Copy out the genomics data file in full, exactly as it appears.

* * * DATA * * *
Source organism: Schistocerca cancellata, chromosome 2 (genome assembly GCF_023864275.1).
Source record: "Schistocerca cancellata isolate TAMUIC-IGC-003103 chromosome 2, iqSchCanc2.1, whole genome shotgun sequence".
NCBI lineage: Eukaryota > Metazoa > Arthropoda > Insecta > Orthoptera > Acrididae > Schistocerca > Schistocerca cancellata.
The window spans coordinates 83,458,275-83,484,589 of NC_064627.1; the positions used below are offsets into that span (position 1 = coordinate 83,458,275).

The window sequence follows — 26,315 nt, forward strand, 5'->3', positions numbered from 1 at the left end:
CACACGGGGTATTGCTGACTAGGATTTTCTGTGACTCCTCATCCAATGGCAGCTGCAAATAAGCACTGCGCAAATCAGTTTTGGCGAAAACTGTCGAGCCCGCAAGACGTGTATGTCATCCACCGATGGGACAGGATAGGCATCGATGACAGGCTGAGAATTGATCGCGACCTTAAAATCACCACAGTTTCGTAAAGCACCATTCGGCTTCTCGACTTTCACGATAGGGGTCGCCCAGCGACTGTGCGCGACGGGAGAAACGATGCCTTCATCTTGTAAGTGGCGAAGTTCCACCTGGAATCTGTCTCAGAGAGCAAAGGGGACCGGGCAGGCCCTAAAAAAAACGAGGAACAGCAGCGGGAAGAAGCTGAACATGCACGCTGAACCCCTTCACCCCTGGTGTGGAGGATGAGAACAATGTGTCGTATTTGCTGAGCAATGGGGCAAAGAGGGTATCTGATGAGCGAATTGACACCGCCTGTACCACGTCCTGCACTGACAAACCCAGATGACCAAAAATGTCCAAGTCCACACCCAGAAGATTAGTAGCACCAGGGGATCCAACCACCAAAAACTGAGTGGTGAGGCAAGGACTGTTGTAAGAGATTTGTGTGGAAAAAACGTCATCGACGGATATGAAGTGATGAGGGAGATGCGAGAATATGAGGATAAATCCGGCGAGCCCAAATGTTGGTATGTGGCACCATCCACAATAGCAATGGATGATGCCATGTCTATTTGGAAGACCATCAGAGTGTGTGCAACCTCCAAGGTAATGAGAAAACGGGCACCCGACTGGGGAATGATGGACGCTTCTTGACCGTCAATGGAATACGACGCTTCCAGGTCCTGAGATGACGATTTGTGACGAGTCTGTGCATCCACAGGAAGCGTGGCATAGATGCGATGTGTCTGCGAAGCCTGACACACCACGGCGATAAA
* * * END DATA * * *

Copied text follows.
Source organism: Schistocerca cancellata, chromosome 2 (genome assembly GCF_023864275.1).
Source record: "Schistocerca cancellata isolate TAMUIC-IGC-003103 chromosome 2, iqSchCanc2.1, whole genome shotgun sequence".
NCBI lineage: Eukaryota > Metazoa > Arthropoda > Insecta > Orthoptera > Acrididae > Schistocerca > Schistocerca cancellata.
The window spans coordinates 83,458,275-83,484,589 of NC_064627.1; the positions used below are offsets into that span (position 1 = coordinate 83,458,275).

The window sequence follows — 26,315 nt, forward strand, 5'->3', positions numbered from 1 at the left end:
CACACGGGGTATTGCTGACTAGGATTTTCTGTGACTCCTCATCCAATGGCAGCTGCAAATAAGCACTGCGCAAATCAGTTTTGGCGAAAACTGTCGAGCCCGCAAGACGTGTATGTCATCCACCGATGGGACAGGATAGGCATCGATGACAGGCTGAGAATTGATCGCGACCTTAAAATCACCACAGTTTCGTAAAGCACCATTCGGCTTCTCGACTTTCACGATAGGGGTCGCCCAGCGACTGTGCGCGACGGGAGAAACGATGCCTTCATCTTGTAAGTGGCGAAGTTCCACCTGGAATCTGTCTCAGAGAGCAAAGGGGACCGGGCAGGCCCTAAAAAAAACGAGGAACAGCAGCGGGAAGAAGCTGAACATGCACGCTGAACCCCTTCACCCCTGGTGTGGAGGATGAGAACAATGTGTCGTATTTGCTGAGCAATGGGGCAAAGAGGGTATCTGATGAGCGAATTGACACCGCCTGTACCACGTCCTGCACTGACAAACCCAGATGACCAAAAATGTCCAAGTCCACACCCAGAAGATTAGTAGCACCAGGGGATCCAACCACCAAAAACTGAGTGGTGAGGCAAGGACTGTTGTAAGAGATTTGTGTGGAAAAAACGTCATCGACGGATATGAAGTGATGAGGGAGATGCGAGAATATGAGGATAAATCCGGCGAGCCCAAATGTTGGTATGTGGCACCATCCACAATAGCAATGGATGATGCCATGTCTATTTGGAAGACCATCAGAGTGTGTGCAACCTCCAAGGTAATGAGAAAACGGGCACCCGACTGGGGAATGATGGACGCTTCTTGACCGTCAATGGAATACGACGCTTCCAGGTCCTGAGATGACGATTTGTGACGAGTCTGTGCATCCACAGGAAGCGTGGCATAGATGCGATGTGTCTGCGAAGCCTGACACACCACGGCGATAAA